Most of us know the difference between right and wrong, but none of us is perfect. Humans are complex but somewhere in everyone’s heart is a moral compass that tells you, sometimes against all odds and in the face of many saying the opposite, which path to take. What you believe is possible is a much better indicator than a whole lot of people saying what is not. – John Key
You’ll cry sometimes, because the only way to avoid grief is never to love at all, and that would be a shallow and inhibited life. – John Key
A cynic might argue that it is in the Government’s interests to keep Covid-19 firmly in the public eye because that means voters are distracted from damaging issues such as the national debt ballooning, rising inflation and interest rates, and house prices exploding to obscene levels. More likely is that the Government is simply being overly cautious, especially as the threat of Omicron hovers on the horizon.
However, unless the Government begins a steady process of easing the restrictions, heading towards their elimination, early next year it will lose the agreement and approval it currently has with a large chunk of the population. – Bill Ralston
State regulation and centralisation versus deregulation and individual choice is the big political divide. It never occurs to today’s ministers to let the market find a solution. – Richard Prebble
Technology can empower us. The solution to the proliferation of the malicious and the false is not regulation but letting us see for ourselves. – Richard Prebble
In the face of childish petulance, and far worse, Rowling has shown herself to be a grown-up who, as she has painstakingly explained on numerous occasions and in a lengthy essay, is far from hostile to trans people but doesn’t think their rights should trump those of others. – Sarah Vine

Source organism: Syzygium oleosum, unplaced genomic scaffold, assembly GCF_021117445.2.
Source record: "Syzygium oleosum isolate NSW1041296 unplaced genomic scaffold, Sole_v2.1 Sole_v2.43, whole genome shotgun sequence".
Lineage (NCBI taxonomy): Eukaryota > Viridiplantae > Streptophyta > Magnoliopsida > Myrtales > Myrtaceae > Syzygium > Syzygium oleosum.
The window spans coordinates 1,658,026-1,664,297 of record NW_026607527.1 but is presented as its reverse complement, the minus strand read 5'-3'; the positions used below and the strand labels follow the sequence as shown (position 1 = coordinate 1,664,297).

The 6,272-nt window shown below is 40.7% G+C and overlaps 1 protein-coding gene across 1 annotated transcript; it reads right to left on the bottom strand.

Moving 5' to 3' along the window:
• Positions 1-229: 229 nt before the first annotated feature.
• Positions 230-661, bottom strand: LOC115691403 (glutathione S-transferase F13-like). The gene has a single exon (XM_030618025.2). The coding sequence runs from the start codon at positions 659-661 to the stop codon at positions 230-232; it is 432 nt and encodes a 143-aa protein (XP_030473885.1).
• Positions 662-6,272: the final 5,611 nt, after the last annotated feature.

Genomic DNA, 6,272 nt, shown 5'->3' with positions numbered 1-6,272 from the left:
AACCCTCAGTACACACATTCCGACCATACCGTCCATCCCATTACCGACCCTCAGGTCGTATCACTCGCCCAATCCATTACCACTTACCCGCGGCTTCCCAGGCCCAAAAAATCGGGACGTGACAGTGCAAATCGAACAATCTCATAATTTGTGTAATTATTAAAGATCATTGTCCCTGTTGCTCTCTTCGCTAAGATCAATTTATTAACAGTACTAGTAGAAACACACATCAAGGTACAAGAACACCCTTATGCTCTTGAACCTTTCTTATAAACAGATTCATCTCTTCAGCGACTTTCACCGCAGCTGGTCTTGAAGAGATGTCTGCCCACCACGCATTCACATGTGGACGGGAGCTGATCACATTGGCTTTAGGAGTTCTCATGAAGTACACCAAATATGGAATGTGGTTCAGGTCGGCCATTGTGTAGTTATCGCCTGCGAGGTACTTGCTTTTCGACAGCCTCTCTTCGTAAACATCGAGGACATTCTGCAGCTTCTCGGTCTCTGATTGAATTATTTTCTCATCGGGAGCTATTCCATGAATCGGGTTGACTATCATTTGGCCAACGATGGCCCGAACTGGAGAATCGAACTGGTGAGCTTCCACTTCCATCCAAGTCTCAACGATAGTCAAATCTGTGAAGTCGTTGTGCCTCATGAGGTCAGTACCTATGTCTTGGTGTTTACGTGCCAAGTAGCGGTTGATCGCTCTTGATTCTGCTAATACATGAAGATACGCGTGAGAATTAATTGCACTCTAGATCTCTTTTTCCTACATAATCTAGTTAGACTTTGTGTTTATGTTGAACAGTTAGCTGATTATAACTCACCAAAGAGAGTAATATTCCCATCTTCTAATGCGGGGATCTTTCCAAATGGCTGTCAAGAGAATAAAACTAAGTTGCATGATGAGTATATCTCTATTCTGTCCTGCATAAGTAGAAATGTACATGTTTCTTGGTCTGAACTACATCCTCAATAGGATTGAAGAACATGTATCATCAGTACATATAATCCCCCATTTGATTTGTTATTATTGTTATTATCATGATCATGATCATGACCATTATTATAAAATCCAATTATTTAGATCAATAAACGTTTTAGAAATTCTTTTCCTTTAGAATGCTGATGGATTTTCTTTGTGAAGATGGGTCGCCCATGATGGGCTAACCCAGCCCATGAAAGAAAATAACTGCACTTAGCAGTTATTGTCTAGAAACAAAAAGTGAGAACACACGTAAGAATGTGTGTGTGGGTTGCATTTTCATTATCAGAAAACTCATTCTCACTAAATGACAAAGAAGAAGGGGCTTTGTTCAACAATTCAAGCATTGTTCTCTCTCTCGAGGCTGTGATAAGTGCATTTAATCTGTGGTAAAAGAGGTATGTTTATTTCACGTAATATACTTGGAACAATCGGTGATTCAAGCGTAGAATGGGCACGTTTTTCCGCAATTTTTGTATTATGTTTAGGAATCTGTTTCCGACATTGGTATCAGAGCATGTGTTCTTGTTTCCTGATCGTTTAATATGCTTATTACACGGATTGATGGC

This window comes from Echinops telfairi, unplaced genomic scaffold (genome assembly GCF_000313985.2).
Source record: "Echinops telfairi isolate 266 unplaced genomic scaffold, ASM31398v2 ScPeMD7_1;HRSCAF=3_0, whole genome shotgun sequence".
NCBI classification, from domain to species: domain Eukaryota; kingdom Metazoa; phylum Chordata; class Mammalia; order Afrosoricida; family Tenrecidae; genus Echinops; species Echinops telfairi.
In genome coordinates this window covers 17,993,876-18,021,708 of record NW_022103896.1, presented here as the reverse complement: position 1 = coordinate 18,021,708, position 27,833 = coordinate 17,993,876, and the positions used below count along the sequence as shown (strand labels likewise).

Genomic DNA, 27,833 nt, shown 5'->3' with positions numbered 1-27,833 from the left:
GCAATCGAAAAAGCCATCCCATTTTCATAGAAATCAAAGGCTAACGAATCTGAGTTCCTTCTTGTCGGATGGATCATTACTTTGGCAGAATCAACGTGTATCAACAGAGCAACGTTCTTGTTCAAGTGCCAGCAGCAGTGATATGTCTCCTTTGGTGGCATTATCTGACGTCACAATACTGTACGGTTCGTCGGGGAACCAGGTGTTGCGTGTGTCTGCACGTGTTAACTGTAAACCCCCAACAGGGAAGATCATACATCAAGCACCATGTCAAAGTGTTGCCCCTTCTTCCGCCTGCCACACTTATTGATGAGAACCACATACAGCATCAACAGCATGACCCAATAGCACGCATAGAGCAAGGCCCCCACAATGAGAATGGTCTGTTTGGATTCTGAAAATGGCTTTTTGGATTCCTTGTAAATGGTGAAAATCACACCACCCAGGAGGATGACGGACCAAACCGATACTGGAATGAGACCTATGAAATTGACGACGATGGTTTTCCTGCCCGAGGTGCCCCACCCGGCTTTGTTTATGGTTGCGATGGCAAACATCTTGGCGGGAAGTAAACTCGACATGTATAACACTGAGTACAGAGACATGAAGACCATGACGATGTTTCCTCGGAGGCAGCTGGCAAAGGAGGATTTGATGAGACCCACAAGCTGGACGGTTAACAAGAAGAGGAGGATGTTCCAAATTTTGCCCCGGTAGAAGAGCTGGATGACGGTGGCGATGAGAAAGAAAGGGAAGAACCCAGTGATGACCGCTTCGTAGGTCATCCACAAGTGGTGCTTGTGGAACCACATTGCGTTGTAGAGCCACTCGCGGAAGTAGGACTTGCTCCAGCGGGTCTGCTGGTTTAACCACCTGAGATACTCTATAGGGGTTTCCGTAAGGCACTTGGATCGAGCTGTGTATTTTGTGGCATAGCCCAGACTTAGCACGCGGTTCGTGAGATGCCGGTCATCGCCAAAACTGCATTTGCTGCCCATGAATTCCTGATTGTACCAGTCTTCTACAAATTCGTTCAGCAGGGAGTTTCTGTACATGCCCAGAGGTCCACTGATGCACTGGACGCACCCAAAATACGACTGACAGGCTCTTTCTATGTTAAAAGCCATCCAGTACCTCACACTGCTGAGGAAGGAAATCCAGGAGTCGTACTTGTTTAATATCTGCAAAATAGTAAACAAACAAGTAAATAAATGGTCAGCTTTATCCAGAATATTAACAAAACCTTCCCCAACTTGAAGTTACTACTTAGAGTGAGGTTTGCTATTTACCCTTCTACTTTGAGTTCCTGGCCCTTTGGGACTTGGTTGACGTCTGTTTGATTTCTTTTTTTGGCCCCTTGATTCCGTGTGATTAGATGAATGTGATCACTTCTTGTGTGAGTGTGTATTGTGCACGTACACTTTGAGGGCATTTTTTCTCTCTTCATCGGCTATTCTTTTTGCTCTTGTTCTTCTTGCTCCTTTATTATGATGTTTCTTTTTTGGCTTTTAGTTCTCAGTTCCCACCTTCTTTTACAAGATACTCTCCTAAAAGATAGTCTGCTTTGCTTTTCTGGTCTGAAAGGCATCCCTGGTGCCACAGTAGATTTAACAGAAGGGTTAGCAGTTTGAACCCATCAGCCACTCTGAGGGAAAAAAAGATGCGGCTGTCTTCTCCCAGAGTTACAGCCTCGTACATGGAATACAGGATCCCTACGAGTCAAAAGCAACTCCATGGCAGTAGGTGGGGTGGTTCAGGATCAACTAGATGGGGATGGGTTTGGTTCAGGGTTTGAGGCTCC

Rowling is a woman who has known male violence herself and is determined to protect other women from sharing that fate, whatever the cost to herself.
She is a woman who stands up for what is right and reasonable in the face of aggression, paranoia, ignorance and hysteria; who has the courage to say what she believes even when she knows her words will be twisted out of all context. – Sarah Vine
. . . if you can’t say what you think, soon you won’t be able to think, because mostly we think in words. – Jordan Peterson
The issue is there is no distinction between free speech and free thought. And there’s no thought without free thought. Thought by its nature is either free or it doesn’t exist. – Jordan Peterson
Because equity means the equality of outcome, which is exactly the opposite of any conceivable diversity.
“So how are we supposed to manage this? You’d think people who are concerned with words, academics, say, would be a little more cautious about such things. Words matter as far as I’m concerned, I weigh my words. – Jordan Peterson
The proper idea is to look at the benevolence and the capacity for atrocity that characterises you. Because if you don’t see that within you, as the responsibility you have in relation to ethical struggle and in relation to conducting an ethical life, then you will absolutely see it in someone else, because it absolutely exists and has to find its place. – Jordan Peterson
Anyone with any sense who has any privilege has guilt about it. We know perfectly well that we are the undeserving beneficiaries in some sense of what our culture and our parents have arbitrarily bestowed upon us, [where arbitrary means] not through our own efforts.